Delving into the Intangibles


Gorimu-chu is an old Japanese phrase meaning, “I have no idea what’s going to happen.” It is based on a Chinese folk legend about a Taoist magician who creates a fog (mu) spreading over five Chinese miles (gori) to deceive the eyes of people, and disappears into(chu) it.

Originally, it might have been an expression describing how very difficult life sometimes is, since “nobody knows what the future holds.” The reason I like this Intangible expression so much, however, is because I feel a slight sense of adventure or excitement, and perhaps some romanticism, imagining a brave man wading through a fog with zero visibility.

Younger people nowadays maybe cannot figure out how many kilometers make up a gori, or they might not be able to understand the expression itself. But no need to worry: they live in an age of car navigation systems giving them all the solutions.

With the advent of the twenty-first century, it has become possible for us to obtain all sorts of information instantly. An armed drone can kill you, with surgical precision, no matter where you are hiding, even in a closet. There is no secure place. In England, 4.5million surveillance cameras constantly watch the population. A similar number of cameras are believed to be installed in Japan, and, from 2016, every citizen will be numbered and stripped bare, personal information-wise. Up until now, to identity ourselves, all we needed to do was show a passport or driver’s license, but the individual numbering system will change people’s lives profoundly. A transparent world––without any fog––is closing in on us.

It’s scary, isn’t it, to live in a world like this? It’s hard to believe anyone can live under such a situation, with technology forever leading human beings on and on. If the consequence is that we lose security and comfort, it would be much better, no matter what people say, that we slow down the pace of “progress.”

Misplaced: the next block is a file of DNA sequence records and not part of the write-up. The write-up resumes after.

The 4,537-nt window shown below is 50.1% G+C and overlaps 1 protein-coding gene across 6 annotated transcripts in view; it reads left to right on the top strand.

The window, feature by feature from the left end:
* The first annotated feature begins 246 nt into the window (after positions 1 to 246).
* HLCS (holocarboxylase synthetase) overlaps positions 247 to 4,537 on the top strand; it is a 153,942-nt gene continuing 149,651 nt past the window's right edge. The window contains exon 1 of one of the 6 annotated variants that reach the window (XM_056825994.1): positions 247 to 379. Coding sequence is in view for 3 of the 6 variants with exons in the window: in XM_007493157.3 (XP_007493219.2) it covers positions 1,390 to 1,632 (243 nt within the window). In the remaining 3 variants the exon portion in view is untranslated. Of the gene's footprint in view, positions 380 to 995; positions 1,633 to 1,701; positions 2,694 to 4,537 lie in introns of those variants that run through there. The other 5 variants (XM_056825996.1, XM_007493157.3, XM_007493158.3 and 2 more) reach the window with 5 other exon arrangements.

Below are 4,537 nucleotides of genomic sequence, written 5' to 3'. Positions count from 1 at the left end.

Which is more scary, Intangible fear that is invisible or Tangible fear that is visible? I, myself, have come to think that the approaching info-controlled society is more dangerous and scary.

The reason is simple: we can manage the Intangible fear of our inner world of emotions, death or uncertain fate. How? Either by giving up all thought of finding an answer or by controlling the fear through some means or another. My age tells me that I cannot come up with an answer anyway. And time is running out, so it is no use worrying about the uncontrollable.

Any sort of fog will eventually clear up. Don’t you think, on the other hand, it would be scarier living in a dehumanizing, info-controlled society?

Human beings are attracted to something that is mysterious and enigmatic. If you feel a sense of fear, is it not better to know that it, too, was the result of Intangible Power?
Is it only me who feels something nostalgic about the phrase gorimu-chu?

I would like us to cherish this almost-defunct expression once more.

It could be that an essential part of this wonderful thing we call “human nature” is the capacity to be scared by the invisible. Wasn’t it Hamlet who mistook his own shadow for his father’s ghost?

If a fox brings me a lantern in a fog, this becomes a thrilling fantasy for me… yes, just like in Disneyland.